Overspending much? Here’s some help cutting that annoying habit
It’s relatively easy, when trying to get your finances in order and make a budget, to find which parts of it are entirely superfluous. After all, we all can easily understand that cinema outings or going clubbing isn’t a need, but something we can cut or reduce without much problem.
There are, however, certain parts of our budget where we can overspend without knowing – specifically, things that are needs, and thus we can’t cut out from our budgets, but where we could well be spending less money than we are.
The golden example of this, and where this article will focus, is groceries. We can’t not buy groceries, and we also can’t just say “Oh I’m going to cut down grocery spending by half,” at least not if we plan on remaining alive and healthy. Yet there are ways to optimize what we get, particularly if we’re regularly taking out spoiled food because we never quite eat everything we get. Here are a few tips to curb, and hopefully eliminate, this small, but considerable weight on your budget.
Schedule your meals
Do you know what’s the best way of knowing you’re indeed going to eat that dozen of bananas or use the whole package of bacon before it spoils? By knowing exactly what you’re going to use it all on before you buy it.
Having a meal schedule can be annoying and feel weird, sure. For decades the image ultra-controlling parent who knows not only what they’re going to cook every day of the year, but also what they’re going to wear and even how they’ll style their hair has been a comedy mainstay. However, there’s a lot to be gained from having a certain degree of future planning, particularly on the food front.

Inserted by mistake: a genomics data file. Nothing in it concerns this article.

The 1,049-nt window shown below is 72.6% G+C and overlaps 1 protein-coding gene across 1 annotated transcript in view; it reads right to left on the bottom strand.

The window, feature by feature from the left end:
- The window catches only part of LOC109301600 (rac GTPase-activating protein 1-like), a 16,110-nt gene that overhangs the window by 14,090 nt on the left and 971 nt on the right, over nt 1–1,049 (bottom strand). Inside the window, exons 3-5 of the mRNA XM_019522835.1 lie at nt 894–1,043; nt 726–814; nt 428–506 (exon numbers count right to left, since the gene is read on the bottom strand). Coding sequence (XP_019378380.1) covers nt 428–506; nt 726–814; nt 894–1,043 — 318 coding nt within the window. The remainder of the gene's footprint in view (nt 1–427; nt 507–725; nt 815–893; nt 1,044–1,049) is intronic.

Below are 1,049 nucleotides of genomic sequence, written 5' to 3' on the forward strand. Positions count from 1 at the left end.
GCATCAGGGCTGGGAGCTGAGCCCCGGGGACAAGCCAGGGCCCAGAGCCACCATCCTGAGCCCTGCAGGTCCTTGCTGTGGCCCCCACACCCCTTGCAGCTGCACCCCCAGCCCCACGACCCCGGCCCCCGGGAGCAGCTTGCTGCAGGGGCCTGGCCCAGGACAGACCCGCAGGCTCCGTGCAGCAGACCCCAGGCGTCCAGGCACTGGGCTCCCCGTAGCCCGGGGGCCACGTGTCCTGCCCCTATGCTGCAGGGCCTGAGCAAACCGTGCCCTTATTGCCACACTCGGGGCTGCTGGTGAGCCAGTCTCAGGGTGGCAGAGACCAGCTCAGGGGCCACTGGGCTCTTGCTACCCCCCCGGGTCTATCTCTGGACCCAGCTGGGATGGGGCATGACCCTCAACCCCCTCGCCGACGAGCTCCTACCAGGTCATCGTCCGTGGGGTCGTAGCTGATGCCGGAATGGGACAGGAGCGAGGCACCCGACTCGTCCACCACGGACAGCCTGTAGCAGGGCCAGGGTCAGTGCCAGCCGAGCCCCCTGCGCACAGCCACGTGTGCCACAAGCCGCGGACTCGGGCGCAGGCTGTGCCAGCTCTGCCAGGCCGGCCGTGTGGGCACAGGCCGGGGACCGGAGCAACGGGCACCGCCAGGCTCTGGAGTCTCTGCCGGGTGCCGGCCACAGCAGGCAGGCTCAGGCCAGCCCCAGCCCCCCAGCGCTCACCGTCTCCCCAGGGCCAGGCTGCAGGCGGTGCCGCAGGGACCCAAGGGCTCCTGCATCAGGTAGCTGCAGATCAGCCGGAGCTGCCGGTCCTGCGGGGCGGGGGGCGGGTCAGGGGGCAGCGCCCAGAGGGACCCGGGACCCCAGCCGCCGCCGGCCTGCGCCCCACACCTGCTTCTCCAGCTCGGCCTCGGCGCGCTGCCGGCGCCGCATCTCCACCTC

Knowing what you’re going to eat for the next fortnight or so might seem ridiculously rigid, but it will allow you to always buy exactly what you need, and exactly how much you need. Which means no food will go to waste, thus giving you the most bang for your buck.
It also allows you to keep an eye on how you’re eating, which means potentially eating better (good for your health!) while also minimizing the impulse to order a pizza. You might feel weird doing this at first, but it’ll help you win in all fronts.
Keep a shopping list. Stick with it.
Don’t just go to the market and walk through the aisles buying everything you suddenly remember you need – because that’s a very nice way to buy a bunch of things you don’t need without noticing.
Instead, create a shopping list based on your meal schedule and your budget. Know beforehand exactly what you’re going to buy and how much it costs, then stick to it. If you see anything that might seem interesting to try, keep it in mind, write it down, but don’t buy it right away. Instead, see if you can fit it on your next monthly budget – that way you’ll still be able to try and sample whatever new thing your local market is offering without throwing your budget into disarray.
Use coupons when you can
The savings most coupons offer you is meagre, usually 10 to 15%, but they add up. Saving up a dollar here or there is little at first, but over a month it can add up to a not-so-small amount. And over a year it can easily pass the $100 mark.
So, annoying as it might be, shop with coupons when you can. Every little saving adds up.
Extra tip: Don’t shop while hungry
Because when we’re hungry our brain tends to lead us to purchase any amount of things that seem incredibly tasty and great ideas. And then, once you’ve eaten, you’ll realize perhaps roasting a whole turkey is far too much work and now that you mention it that thing doesn’t even look like it will fit in your oven anyway.
This might seem silly, particularly if you’re already sticking to your shopping lists just fine, but not being hungry while shopping will certainly make it easier for you to stick to your planned budget.
Another extra: Don’t shop socially
Sticking to a shopping list and schedule on your own is hard enough. It only gets harder if you do it with a friend or two who, at the sight of pretty much anything, will go “We should do a wine night” “Let’s get together for pork chops next week!” or “Let’s spend Sunday watching films and eating pizza.” They mean well, of course, and those plans are indeed fun, but they can really damage your saving plans. To avoid this, better go shopping alone – or at best, with someone who is aware of your attempts to save money and who can perhaps even help you with that.